Consider Weight & Portability
This extensive camping cookware guide is really helpful in that it provides not only detailed reviews, but recommendations based on your circumstances, so you can look for top picks for car camping, or for backpacking. If weight and portability is no concern, bring your cast iron, especially if you’ll have a live fire for cooking.
If you’d rather not do any cooking that requires a pot or skillet, stick to skewers you can grill, or even pre-made salads, pasta dishes, or sandwiches that don’t need to be heated before serving (but are still totally gourmet). You can also cook a lot of great camp food in foil pouches, which lets you pack light and minimizes cleanup.
Acquire Camp Cooking Tools
If you are cool with cooking, a set of heat-proof silicone cooking utensils including a large spoon, spatula, and tongs, is handy to have. And don’t forget a cutting board, unless you’re packing all your meats and vegetables already trimmed down to size. Ceramic knives are both lightweight and sharp, and often come with plastic sheaths to protect the blade (and everything else from it, when not in use), so stash one of those in your camp kit too.
Invest in Reusable Camp Dinnerware
When it comes to serving meals, paper plates and plastic forks and spoons are tempting, but you can save space and help the environment by choosing lightweight, reusable items instead, like enamled tin or BPA-free melamine plates (which won’t chip), stacking cups, and aluminum utensils. It also just looks and feels more chic, which is always an added benefit. And since you’ll need to clean all this stuff, be sure to pack a couple of nesting (or collapsible) plastic tubs for doing dishes—more on cleaning up below.
Bring a Water Filtration System (Even if You Don’t Think You’ll Need It)
Even if your campground has a safe water source, it’s always best to bring a few jugs along, just in case—and it’s a fantastic idea to add a filtration system to your camping kit as well. This gravity water filter system from MSR is great for backcountry trips and hikes, but useful in less remote campsites too.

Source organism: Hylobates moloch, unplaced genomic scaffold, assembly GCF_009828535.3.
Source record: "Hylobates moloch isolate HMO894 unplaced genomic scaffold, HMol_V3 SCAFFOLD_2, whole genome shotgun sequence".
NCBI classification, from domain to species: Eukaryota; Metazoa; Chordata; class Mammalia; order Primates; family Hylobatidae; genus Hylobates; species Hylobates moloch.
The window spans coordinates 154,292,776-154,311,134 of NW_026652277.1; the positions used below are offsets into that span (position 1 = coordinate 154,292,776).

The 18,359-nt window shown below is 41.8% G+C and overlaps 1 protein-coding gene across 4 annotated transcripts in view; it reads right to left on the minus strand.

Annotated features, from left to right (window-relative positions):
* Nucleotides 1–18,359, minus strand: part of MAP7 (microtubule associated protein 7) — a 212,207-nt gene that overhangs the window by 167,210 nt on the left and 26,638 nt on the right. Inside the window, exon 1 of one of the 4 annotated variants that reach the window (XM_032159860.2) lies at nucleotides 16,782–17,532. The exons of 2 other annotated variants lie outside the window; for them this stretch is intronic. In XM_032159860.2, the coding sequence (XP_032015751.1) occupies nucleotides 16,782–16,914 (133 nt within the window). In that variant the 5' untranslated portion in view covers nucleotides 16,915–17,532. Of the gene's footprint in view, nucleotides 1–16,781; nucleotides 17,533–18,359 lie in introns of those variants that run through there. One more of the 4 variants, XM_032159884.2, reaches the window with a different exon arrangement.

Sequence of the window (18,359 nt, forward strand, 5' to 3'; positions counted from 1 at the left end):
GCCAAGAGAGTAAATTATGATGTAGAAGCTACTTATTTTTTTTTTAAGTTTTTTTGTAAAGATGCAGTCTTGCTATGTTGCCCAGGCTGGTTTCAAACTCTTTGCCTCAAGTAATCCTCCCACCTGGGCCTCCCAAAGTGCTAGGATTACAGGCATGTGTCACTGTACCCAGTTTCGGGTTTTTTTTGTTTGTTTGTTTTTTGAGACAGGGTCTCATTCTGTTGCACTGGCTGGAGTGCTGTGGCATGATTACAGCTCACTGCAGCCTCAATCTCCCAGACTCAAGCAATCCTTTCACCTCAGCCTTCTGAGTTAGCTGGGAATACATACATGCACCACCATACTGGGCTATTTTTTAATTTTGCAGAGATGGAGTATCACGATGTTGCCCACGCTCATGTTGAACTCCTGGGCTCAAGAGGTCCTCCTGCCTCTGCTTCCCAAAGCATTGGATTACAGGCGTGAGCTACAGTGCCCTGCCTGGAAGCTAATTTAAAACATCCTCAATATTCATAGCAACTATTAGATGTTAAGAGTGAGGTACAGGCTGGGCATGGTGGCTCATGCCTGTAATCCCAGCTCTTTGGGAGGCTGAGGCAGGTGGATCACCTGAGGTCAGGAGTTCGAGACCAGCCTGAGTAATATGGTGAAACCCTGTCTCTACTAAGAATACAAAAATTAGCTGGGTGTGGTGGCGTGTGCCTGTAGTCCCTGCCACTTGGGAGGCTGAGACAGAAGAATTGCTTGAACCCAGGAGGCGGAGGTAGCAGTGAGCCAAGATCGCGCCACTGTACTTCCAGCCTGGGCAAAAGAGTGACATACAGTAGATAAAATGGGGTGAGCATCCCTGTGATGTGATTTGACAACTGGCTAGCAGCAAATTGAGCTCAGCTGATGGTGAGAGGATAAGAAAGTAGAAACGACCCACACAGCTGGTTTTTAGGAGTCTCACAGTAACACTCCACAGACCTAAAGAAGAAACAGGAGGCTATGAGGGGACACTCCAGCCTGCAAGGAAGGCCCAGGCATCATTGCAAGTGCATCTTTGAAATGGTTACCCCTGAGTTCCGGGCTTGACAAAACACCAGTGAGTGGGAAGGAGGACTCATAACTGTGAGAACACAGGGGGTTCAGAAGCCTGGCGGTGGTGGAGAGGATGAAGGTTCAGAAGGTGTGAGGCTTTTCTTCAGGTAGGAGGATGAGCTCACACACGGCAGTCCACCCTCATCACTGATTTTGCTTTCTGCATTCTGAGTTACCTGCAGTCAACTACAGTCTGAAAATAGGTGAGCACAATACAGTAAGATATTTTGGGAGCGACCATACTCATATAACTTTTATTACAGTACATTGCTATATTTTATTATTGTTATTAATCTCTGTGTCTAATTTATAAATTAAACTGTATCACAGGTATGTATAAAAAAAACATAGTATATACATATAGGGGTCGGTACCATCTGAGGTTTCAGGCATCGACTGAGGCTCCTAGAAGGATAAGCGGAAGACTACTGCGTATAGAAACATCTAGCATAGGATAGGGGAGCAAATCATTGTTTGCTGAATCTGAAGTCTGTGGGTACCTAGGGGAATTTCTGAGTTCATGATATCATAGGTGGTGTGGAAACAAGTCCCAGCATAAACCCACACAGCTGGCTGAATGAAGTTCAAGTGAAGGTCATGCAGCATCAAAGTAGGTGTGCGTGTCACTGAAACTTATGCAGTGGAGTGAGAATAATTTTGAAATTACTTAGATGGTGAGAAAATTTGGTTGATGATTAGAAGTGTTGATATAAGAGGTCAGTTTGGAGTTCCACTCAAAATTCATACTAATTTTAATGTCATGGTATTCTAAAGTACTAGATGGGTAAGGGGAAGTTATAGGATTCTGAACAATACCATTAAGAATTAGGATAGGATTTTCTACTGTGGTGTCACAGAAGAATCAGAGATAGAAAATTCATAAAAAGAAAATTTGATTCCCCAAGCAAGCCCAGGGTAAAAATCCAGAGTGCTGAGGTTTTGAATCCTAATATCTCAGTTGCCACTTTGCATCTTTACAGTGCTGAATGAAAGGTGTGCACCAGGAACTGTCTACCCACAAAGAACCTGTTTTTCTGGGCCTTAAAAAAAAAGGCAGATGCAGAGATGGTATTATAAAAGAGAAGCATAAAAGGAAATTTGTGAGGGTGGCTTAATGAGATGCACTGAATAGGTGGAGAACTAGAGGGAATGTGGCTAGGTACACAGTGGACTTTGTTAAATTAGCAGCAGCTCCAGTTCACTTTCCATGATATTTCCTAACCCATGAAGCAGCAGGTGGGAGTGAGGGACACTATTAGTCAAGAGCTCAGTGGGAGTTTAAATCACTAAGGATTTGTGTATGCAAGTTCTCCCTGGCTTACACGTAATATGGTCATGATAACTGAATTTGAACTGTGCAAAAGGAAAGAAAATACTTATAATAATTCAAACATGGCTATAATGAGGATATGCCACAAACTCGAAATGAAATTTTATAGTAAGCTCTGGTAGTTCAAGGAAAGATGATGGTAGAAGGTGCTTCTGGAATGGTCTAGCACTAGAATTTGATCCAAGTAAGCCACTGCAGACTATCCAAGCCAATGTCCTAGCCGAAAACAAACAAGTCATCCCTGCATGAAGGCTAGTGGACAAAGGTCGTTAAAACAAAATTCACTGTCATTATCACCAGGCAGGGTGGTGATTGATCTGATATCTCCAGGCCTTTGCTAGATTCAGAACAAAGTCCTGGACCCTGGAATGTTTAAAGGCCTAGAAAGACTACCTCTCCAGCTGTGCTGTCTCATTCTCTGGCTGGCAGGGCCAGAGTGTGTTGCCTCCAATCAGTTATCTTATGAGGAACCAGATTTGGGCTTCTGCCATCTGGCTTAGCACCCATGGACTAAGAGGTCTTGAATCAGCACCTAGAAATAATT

Not just the environment in general, but think about where you’ll be cooking. In the woods? Almost anything goes. At the beach? Blowing sand may make certain dishes tricky. In the snow? Pick something hearty and warming that doesn’t require a ton of chopping or cleaning up (to spare your fingers the cold).
Morning routine (don’t forget the camp coffee), image courtesy of Hero Images/Getty Images
Unless you’re backpacking in true wilderness, most camp sites and day-use areas have one picnic table per spot. Instead of just heaping everything you brought along on top of it, take a few moments to organize it, and dedicate at least a small space on it for meal prep and serving. First, put down a tablecloth—it not only adds a little flair, but keeps your food pristine in case you drop it on the no-doubt gnarly table. Oilcloth is strong enough to withstand tears, easy to stash when it’s time to pack up, and a breeze to wipe clean.
One end of your covered picnic table can be reserved for both prepping food and washing dishes, so you’re not trying to squeeze your cutting board in among playing cards, lanterns, and stray books. But utilize what’s around you too—flat rocks or smooth-topped tree stumps can be great places to rest a cutting board, plate, or dish tub. Then again, if it’s feasible, you can pack a small folding table to use for your kitchen area so it’s totally out of the way and remains undisturbed. Get Fresh Off the Grid’s camp kitchen tips for even more pointers.
Related Reading: Essential Camping Gear for Cooking in the Great Outdoors